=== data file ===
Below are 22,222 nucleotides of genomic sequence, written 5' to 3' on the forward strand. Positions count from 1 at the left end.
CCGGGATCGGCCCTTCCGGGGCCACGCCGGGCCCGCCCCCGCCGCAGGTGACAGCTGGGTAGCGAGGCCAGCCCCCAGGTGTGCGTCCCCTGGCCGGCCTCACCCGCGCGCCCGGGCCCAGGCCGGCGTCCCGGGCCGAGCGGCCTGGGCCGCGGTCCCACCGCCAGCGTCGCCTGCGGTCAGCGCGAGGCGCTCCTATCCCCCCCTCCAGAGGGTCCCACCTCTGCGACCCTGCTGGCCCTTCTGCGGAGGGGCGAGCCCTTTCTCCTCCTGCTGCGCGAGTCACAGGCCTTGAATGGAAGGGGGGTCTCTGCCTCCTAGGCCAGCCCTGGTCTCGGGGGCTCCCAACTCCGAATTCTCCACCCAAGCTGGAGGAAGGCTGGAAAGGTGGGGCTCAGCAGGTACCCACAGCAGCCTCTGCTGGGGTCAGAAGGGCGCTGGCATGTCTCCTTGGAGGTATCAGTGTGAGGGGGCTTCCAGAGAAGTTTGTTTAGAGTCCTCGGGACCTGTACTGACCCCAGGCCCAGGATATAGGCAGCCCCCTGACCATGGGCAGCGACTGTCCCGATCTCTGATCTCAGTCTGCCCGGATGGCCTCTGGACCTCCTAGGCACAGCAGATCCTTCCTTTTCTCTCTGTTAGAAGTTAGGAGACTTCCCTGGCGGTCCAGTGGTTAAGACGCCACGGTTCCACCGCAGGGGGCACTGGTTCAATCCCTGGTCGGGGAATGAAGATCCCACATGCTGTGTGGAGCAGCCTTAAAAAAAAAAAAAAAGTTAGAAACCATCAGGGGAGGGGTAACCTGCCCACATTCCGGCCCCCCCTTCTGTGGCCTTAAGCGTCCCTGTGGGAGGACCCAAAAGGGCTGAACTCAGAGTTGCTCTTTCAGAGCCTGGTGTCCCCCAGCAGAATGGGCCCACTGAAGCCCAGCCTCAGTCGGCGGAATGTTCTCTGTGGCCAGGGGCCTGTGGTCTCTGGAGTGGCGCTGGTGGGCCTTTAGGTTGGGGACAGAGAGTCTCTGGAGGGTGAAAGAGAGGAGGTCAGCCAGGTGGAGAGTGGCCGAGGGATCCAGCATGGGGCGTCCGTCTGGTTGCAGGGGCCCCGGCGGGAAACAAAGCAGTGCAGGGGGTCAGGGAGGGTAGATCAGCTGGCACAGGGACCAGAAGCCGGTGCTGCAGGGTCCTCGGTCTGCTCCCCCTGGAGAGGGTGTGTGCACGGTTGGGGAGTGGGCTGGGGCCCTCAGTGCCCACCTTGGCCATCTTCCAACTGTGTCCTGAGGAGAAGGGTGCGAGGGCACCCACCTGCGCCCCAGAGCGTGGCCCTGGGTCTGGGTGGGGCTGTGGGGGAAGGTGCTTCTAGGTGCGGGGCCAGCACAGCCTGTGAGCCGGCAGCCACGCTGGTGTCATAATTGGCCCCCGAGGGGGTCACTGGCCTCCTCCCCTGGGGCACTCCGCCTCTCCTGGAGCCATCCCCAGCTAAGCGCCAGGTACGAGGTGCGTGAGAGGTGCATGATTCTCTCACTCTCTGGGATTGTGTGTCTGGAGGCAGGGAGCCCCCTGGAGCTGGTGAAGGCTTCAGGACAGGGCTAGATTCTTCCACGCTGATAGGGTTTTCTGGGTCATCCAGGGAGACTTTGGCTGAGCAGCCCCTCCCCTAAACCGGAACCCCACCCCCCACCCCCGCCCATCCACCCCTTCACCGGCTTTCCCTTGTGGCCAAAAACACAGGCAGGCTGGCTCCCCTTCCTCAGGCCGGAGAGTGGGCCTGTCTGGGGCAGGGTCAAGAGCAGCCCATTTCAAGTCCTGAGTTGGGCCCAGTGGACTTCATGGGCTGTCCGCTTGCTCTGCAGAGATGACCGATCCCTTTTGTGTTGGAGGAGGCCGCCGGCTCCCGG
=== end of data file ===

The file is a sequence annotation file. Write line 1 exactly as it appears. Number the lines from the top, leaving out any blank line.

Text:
Below are 22,222 nucleotides of genomic sequence, written 5' to 3' on the forward strand. Positions count from 1 at the left end.